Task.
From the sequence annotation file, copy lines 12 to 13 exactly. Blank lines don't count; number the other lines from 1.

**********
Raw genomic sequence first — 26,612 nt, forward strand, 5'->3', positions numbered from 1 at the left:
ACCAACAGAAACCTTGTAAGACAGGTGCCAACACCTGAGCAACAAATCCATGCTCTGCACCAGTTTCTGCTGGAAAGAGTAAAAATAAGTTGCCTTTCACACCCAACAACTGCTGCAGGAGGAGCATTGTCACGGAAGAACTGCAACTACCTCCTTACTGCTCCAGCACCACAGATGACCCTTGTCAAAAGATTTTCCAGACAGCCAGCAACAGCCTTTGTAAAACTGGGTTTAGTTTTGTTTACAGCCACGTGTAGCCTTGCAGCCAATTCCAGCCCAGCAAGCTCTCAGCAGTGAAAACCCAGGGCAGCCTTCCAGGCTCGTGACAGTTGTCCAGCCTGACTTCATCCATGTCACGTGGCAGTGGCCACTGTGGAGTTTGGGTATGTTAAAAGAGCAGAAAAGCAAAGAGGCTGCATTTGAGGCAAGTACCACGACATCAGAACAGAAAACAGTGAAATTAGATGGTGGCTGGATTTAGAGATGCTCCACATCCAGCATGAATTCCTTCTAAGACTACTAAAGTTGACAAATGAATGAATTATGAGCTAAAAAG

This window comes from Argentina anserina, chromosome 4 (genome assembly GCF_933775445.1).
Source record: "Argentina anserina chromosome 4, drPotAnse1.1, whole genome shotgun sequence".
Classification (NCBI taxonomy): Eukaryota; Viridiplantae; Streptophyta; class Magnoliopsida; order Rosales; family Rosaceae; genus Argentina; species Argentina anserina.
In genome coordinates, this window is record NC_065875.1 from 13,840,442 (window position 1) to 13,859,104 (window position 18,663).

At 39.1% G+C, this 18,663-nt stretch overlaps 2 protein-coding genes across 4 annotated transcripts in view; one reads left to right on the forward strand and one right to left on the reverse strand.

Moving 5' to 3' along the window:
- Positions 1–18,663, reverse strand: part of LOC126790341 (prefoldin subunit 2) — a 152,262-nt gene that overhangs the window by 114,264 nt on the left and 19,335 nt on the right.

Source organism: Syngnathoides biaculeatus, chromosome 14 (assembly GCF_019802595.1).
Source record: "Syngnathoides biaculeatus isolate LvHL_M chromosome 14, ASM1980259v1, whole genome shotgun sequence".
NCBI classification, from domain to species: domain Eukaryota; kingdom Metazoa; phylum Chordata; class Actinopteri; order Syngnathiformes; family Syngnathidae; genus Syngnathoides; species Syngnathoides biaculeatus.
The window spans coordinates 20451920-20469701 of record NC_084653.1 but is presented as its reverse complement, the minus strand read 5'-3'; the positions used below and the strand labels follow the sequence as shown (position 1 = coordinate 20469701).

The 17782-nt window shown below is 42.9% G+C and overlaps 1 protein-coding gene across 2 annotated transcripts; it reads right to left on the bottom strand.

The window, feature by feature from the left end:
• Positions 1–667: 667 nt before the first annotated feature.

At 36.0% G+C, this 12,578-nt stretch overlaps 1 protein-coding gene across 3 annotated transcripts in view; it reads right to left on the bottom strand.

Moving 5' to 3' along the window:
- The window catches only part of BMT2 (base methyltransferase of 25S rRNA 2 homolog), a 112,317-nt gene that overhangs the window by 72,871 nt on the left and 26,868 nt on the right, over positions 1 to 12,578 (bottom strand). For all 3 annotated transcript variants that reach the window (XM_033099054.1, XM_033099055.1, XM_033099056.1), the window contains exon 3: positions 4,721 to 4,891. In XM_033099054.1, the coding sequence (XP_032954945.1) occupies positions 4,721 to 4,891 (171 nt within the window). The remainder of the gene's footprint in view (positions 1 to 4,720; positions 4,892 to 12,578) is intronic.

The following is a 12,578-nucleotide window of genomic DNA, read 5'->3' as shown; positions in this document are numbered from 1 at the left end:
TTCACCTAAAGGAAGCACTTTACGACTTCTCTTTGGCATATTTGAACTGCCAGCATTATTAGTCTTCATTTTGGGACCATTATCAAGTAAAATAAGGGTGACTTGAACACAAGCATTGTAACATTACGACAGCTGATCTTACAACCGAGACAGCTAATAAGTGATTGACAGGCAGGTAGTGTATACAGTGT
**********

NCBI classification, from domain to species: domain Eukaryota; kingdom Metazoa; phylum Chordata; class Actinopteri; order Syngnathiformes; family Syngnathidae; genus Syngnathoides; species Syngnathoides biaculeatus.
The window spans coordinates 20451920-20469701 of record NC_084653.1 but is presented as its reverse complement, the minus strand read 5'-3'; the positions used below and the strand labels follow the sequence as shown (position 1 = coordinate 20469701).